Madison was consistently worried about the abuse of power he attributed the the natural states of governing bodies. Thus when Madison perceived the huge amount of power held by bondholders over a federal government that also had great power, Madison was repelled. Holton argues that the Framers formulated a constitution that appeased both the bondholders and allowed for the reduction in taxes paid. Holton cites evidence on how much bondholders actually gained from the Funding Bill. For example, he states “that by 1792 four out of five dollars collected by the federal government was disbursed to bondholders” (Holton 266).
Nevertheless, many eligible black citizens were prevented from voting; especially in the Southern states of America. Long-standing Southern congressmen exploited their authority to halt legislation that would help blacks. The power of the state governments allowed the continuation of white supremacy and discrimination; the state governments controlled education, transportation and law enforcement. As a result, enfranchisement did not bring greater equality to the black community in America. However, external events such as the two World Wars and the Great Depression encouraged greater equality between blacks and whites.
The party dominated Congress and most state governments outside of New England. Upon taking office Jefferson set out to reduce the national debt. Jefferson was unhappy with the national debt that he felt was a legacy of Federalists like Hamilton and decided to shift from those policies. Hamilton believed that if the government borrowed from the rich citizens, those citizens would have conferred interest in the country’s growth. Jefferson as a non- federalist believed that Hamilton’s national bank was unconstitutional and decided to abandon that policy, trim the federalist budget, and cut taxes.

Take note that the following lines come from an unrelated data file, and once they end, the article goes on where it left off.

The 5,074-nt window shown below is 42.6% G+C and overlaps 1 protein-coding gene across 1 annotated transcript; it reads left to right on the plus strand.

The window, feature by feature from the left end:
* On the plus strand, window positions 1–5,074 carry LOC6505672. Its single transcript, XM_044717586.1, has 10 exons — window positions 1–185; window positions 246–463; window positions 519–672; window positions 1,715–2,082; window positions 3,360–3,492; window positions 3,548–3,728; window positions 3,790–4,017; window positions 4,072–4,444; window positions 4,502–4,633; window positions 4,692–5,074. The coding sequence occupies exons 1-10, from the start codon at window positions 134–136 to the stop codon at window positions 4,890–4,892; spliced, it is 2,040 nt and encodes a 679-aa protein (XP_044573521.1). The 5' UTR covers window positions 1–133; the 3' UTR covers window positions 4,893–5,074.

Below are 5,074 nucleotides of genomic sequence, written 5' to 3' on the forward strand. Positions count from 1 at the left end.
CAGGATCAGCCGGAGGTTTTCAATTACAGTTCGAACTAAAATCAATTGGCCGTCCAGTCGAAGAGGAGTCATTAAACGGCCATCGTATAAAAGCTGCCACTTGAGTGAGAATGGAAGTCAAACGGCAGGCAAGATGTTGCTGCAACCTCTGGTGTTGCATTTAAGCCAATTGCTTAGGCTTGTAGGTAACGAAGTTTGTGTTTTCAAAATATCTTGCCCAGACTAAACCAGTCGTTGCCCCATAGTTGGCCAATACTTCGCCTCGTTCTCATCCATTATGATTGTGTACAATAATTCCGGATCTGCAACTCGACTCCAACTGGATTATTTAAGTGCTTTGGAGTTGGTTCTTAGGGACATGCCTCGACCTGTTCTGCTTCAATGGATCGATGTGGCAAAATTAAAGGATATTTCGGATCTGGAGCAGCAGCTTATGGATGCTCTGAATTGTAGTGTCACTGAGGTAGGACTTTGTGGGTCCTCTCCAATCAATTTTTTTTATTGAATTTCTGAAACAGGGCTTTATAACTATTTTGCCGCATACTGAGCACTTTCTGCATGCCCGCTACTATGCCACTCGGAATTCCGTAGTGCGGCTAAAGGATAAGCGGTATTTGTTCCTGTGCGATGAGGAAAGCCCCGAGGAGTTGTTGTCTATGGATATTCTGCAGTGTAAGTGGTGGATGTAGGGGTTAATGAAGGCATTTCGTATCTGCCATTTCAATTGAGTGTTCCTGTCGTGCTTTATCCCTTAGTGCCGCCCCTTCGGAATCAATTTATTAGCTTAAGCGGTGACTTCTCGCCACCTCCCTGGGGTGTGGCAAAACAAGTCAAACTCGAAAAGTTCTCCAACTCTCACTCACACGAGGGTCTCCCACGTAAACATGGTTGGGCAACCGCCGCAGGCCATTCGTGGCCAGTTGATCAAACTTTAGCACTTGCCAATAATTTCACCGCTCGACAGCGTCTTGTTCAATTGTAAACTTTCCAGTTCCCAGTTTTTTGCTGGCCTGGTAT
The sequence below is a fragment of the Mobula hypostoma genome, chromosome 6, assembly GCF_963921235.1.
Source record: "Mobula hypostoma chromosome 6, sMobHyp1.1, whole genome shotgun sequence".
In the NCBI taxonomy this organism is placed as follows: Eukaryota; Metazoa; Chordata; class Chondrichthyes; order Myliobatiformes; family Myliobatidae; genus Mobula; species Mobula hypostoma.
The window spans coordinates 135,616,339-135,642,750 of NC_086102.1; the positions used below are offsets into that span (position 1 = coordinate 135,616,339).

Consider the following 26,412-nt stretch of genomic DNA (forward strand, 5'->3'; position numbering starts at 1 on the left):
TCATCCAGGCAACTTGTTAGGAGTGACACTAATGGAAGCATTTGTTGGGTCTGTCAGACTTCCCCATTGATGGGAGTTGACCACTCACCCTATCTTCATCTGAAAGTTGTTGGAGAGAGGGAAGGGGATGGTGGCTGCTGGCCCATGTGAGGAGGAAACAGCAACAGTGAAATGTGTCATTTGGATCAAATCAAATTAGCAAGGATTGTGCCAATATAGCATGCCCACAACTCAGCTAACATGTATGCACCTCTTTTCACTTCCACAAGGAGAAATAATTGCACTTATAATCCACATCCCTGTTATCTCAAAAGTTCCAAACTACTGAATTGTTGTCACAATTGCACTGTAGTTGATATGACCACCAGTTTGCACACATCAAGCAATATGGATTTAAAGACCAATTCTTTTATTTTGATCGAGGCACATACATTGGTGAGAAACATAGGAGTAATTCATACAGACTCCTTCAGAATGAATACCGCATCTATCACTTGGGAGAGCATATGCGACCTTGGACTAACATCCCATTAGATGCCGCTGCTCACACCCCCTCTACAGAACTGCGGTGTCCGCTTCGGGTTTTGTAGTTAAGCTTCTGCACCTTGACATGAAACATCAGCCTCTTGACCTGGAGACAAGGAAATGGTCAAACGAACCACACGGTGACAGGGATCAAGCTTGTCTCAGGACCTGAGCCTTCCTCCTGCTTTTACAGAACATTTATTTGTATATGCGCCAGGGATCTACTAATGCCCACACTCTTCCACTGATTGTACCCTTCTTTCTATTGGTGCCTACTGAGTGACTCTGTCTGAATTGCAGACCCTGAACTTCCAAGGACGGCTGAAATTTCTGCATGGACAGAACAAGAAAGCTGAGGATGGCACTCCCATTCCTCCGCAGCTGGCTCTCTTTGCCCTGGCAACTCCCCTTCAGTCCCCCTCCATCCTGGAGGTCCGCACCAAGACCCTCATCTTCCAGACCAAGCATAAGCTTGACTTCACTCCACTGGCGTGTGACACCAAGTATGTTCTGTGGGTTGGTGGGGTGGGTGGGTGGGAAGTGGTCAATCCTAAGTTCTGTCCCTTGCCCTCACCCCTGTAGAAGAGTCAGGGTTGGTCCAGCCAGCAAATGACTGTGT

The Constitution gave Congress no specific authorization to issue charters of incorporation ·Unless Congress adhered to a strict interpretation of the Constitution, critics argue, the central government might oppress the states and trample individual liberties, just as Parliament had done to the colonies ·The president accepted Hamilton’s cogent argument for a loose interpretation of the Constitution ·Tariffs doubly injured the majority of citizens, first by imposing heavy import taxes that were passed on to consumers and then by reducing the incentive for American manufacturers to produce goods at a lower cost than imports HAMILTON’S LEGACY ·Despite the Federalists’ effort to associate themselves with the Constitution they actually favored a “consolidated” (Centralized) national government instead of a truly federal system with substantial powers left to the states ·Resentment ran high among those who felt that the government appeared to be rewarding special interests ·Southern reaction to Hamilton’s program was overwhelmingly negative ·The Band of the United States had few southern stockholders and it allocated very little capital for loans there THE WHISKY REBELLION ·Hamilton’s financial program not only sparked an angry political debate in Congress but also helped ignite a civil insurrection called the Whiskey Rebellion ·Hamilton had recommended an excise tax on domestically produced whiskey. He insisted that his proposal would distribute the expense of financing the national debt evenly across the United States ·The law furthermore specified that all trials concerning tax evasion be conducted in federal courts